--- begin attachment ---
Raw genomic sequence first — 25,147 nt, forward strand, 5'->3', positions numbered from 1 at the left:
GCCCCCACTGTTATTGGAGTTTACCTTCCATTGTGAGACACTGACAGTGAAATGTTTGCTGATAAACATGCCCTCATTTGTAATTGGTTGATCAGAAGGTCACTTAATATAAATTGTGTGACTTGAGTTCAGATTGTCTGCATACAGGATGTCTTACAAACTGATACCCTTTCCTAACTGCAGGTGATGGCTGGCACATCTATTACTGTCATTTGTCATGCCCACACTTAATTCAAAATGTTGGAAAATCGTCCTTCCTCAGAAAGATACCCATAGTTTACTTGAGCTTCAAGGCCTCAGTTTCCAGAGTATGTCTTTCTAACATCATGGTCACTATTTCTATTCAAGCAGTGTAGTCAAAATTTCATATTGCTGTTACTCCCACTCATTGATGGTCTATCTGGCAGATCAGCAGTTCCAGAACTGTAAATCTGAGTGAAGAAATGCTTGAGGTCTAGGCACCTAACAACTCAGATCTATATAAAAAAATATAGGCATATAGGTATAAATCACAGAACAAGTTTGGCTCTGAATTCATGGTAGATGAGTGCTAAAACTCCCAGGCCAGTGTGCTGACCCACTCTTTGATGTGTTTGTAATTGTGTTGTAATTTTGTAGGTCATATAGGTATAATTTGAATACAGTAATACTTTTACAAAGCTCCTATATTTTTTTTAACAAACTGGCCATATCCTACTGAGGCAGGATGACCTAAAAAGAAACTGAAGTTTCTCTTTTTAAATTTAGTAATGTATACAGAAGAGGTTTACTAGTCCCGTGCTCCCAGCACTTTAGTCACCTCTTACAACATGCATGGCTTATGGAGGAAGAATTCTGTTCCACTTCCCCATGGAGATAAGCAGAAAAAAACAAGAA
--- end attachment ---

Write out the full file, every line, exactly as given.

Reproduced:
Raw genomic sequence first — 25,147 nt, forward strand, 5'->3', positions numbered from 1 at the left:
GCCCCCACTGTTATTGGAGTTTACCTTCCATTGTGAGACACTGACAGTGAAATGTTTGCTGATAAACATGCCCTCATTTGTAATTGGTTGATCAGAAGGTCACTTAATATAAATTGTGTGACTTGAGTTCAGATTGTCTGCATACAGGATGTCTTACAAACTGATACCCTTTCCTAACTGCAGGTGATGGCTGGCACATCTATTACTGTCATTTGTCATGCCCACACTTAATTCAAAATGTTGGAAAATCGTCCTTCCTCAGAAAGATACCCATAGTTTACTTGAGCTTCAAGGCCTCAGTTTCCAGAGTATGTCTTTCTAACATCATGGTCACTATTTCTATTCAAGCAGTGTAGTCAAAATTTCATATTGCTGTTACTCCCACTCATTGATGGTCTATCTGGCAGATCAGCAGTTCCAGAACTGTAAATCTGAGTGAAGAAATGCTTGAGGTCTAGGCACCTAACAACTCAGATCTATATAAAAAAATATAGGCATATAGGTATAAATCACAGAACAAGTTTGGCTCTGAATTCATGGTAGATGAGTGCTAAAACTCCCAGGCCAGTGTGCTGACCCACTCTTTGATGTGTTTGTAATTGTGTTGTAATTTTGTAGGTCATATAGGTATAATTTGAATACAGTAATACTTTTACAAAGCTCCTATATTTTTTTTAACAAACTGGCCATATCCTACTGAGGCAGGATGACCTAAAAAGAAACTGAAGTTTCTCTTTTTAAATTTAGTAATGTATACAGAAGAGGTTTACTAGTCCCGTGCTCCCAGCACTTTAGTCACCTCTTACAACATGCATGGCTTATGGAGGAAGAATTCTGTTCCACTTCCCCATGGAGATAAGCAGAAAAAAACAAGAA